Edward Williams, who has been living in his house in East Baltimore… (Gabriella Demczuk, Baltimore…)
I had a lonely feeling as I walked along the empty, isolated blocks just north of the Johns Hopkins Hospital in East Baltimore. In the distance, a bulldozer was eating away at a block of Patterson Park Avenue rowhouses. The emptied lots reminded me of 1950s urban renewal clearance.
It's been a full decade since redevelopment was announced for this big chunk of Baltimore: 88 acres bounded by Broadway, Patterson Park Avenue, Madison Street and the Amtrak railway embankment. It's the neighborhood that I often viewed from a train window, a spot that seemed to embody 1940s working-class East Baltimore, when there were abundant jobs at the tin mills, paint factories and garment-making shops.
And 10 years ago, it had a residential vacancy rate of 80 percent.
And while there is construction — a building for graduate school housing, a large medical lab and an enormous parking garage — I missed the people who make a neighborhood. I saw vacant blocks — not many new or renovated houses.
Then I met up with Edward Williams, a man born and raised here. My hope for East Baltimore brightened considerably as I listened to his enthusiasm for what promises to be the new world of corners like Wolfe and Eager.
Williams could have left the neighborhood and moved to an Ednor Gardens or a Dundalk. But he elected to stay put in the 1700 block of E. Chase St., around the corner from Elmer Henderson School, where he completed the eighth grade before going on to graduate from Dunbar High.
"I am so relieved that this neighborhood is changing and getting better," he said as we walked along Gay Street.
He could have left the neighborhood and received $180,000 in relocation benefits. Instead, he took the money and put it into the home where he was born, which had been damaged by a fire.
I also spoke at length with Williams' across-the-street neighbor, Christopher Shea, who runs East Baltimore Development Inc., the nonprofit agency funded through the Johns Hopkins University, the Casey and Weinberg foundations and other philanthropies. Shea's group is charged with acquiring those 88 acres and relocating the 732 families who lived there. He is also charged with either demolishing or renovating homes, creating a master plan for growth and bringing in the developers to rebuild the neighborhood known as Middle East.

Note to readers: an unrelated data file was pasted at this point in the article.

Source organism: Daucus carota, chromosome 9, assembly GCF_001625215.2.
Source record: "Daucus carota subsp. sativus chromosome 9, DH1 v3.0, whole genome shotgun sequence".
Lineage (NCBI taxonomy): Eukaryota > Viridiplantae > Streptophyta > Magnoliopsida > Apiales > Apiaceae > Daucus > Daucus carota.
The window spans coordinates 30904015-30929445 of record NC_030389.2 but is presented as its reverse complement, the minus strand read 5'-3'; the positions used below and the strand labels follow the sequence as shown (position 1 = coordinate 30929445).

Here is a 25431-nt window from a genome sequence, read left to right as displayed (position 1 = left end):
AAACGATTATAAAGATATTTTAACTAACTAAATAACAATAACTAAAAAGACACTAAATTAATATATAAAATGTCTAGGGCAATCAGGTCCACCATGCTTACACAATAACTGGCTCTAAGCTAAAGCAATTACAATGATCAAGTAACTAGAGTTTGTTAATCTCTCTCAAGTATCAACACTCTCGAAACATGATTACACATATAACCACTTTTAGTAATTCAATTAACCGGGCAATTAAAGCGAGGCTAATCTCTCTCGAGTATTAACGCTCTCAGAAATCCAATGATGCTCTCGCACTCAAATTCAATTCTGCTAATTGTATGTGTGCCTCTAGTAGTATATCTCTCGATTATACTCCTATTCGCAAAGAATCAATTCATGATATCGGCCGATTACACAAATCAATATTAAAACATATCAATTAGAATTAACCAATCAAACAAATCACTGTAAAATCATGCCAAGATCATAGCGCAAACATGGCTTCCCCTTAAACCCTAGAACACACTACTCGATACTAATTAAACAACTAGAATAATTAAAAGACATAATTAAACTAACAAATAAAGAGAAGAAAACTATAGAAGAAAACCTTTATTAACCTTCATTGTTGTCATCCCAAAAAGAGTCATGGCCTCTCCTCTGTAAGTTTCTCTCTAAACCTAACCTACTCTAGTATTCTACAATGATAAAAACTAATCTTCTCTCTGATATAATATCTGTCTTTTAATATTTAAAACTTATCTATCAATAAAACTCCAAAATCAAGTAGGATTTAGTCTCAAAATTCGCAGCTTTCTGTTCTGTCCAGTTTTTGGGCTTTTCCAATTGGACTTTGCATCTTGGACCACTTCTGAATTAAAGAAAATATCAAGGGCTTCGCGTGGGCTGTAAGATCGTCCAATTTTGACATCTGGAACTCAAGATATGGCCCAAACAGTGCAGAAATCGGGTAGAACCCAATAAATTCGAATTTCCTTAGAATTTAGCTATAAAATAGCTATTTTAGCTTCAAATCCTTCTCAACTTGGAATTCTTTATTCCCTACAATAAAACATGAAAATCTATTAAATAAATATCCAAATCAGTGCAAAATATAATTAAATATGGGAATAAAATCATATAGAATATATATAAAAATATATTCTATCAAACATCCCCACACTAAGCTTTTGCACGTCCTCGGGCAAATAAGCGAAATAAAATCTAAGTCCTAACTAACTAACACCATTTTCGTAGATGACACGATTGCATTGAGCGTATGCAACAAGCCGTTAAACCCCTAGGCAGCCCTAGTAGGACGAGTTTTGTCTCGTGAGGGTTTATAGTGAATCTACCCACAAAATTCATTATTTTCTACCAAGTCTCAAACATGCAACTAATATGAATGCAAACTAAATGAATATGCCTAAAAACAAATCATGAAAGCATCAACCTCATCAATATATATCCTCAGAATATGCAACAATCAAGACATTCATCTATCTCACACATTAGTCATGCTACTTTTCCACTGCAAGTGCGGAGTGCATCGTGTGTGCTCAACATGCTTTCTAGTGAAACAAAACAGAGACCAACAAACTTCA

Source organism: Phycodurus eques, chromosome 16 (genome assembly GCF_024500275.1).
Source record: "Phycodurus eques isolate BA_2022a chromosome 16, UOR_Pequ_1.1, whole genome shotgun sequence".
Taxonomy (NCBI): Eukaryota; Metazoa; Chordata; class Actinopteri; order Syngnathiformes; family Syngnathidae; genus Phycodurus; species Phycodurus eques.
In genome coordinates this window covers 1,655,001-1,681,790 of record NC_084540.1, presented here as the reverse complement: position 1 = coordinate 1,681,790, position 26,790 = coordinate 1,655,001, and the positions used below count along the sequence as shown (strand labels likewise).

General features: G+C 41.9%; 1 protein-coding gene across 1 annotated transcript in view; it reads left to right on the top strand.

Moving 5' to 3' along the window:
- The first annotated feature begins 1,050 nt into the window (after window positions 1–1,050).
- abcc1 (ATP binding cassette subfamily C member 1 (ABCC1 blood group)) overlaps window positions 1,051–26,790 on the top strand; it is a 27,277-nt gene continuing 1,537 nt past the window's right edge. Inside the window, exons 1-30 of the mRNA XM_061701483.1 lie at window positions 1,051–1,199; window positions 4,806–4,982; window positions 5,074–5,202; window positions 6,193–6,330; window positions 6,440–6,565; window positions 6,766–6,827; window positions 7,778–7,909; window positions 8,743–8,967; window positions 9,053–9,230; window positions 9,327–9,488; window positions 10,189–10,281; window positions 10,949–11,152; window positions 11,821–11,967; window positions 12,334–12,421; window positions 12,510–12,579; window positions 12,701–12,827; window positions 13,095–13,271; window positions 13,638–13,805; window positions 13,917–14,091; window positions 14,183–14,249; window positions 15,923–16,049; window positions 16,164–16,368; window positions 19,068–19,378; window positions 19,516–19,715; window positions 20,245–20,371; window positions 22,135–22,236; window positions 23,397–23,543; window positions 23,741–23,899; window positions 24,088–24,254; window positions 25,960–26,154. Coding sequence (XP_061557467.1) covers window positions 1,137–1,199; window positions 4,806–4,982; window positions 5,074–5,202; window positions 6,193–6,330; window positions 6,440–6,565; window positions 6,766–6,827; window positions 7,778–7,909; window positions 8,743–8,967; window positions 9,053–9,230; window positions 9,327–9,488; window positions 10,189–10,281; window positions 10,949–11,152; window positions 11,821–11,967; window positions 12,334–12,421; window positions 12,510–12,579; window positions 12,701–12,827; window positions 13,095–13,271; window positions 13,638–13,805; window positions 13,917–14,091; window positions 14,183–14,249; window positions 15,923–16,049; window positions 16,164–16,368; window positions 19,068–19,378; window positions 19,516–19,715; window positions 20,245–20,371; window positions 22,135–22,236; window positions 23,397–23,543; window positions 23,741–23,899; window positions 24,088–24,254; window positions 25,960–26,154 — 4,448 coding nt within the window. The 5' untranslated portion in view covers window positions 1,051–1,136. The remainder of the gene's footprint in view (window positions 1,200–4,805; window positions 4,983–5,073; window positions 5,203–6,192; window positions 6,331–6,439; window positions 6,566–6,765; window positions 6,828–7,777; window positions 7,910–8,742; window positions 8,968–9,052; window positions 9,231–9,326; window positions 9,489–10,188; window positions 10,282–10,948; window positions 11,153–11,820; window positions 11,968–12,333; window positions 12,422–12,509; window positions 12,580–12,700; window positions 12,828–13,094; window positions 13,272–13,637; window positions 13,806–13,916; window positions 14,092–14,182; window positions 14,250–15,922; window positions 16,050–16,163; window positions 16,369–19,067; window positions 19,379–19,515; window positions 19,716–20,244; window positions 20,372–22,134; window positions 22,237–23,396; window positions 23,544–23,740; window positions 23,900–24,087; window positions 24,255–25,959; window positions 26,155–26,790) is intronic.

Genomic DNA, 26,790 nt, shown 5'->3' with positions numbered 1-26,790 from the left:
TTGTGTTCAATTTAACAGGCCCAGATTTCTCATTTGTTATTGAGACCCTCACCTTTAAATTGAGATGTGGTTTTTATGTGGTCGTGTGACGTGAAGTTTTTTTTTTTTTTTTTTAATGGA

"We want to build back to the original density," said Shea. "We want to ensure that the people of East Baltimore will have a great place to live. We are building for middle-class Baltimore. The demographic profile of a Hopkins worker is a 45-year-old black female earning $50,000 a year. This neighborhood can be a great fit for her."
He said Hopkins' East Baltimore workforce numbers about 30,000 people. "Hopkins is a very diverse place," he said. "This is an opportunity to build a very diverse neighborhood."
Earlier this month, Shea said, he received the funding for a new $40 million elementary school that will rise at the corner of Ashland and Patterson Park avenues. It will be operated through the Johns Hopkins and Morgan State schools of education. The Hopkins education dean, David Andrews, has moved to this neighborhood.
"We want this to be the best neighborhood school in the state of Maryland," Shea said.
We walked five blocks across the project area's middle section. Only a few of the envisioned new or renovated housing blocks are evident. The housing recession of the past few years dimmed that prospect, much to the annoyance of East Baltimore community leaders. Shea predicts that new housing will arrive.
I walked along Ashland Avenue and heard the hour's chime in the big tower at St. Wenceslaus Roman Catholic Church, another neighborhood anchor. I thought of Baltimore's amazing ability to reinvent itself as the workers prepared the site of the first new public school to be built in East Baltimore in decades.
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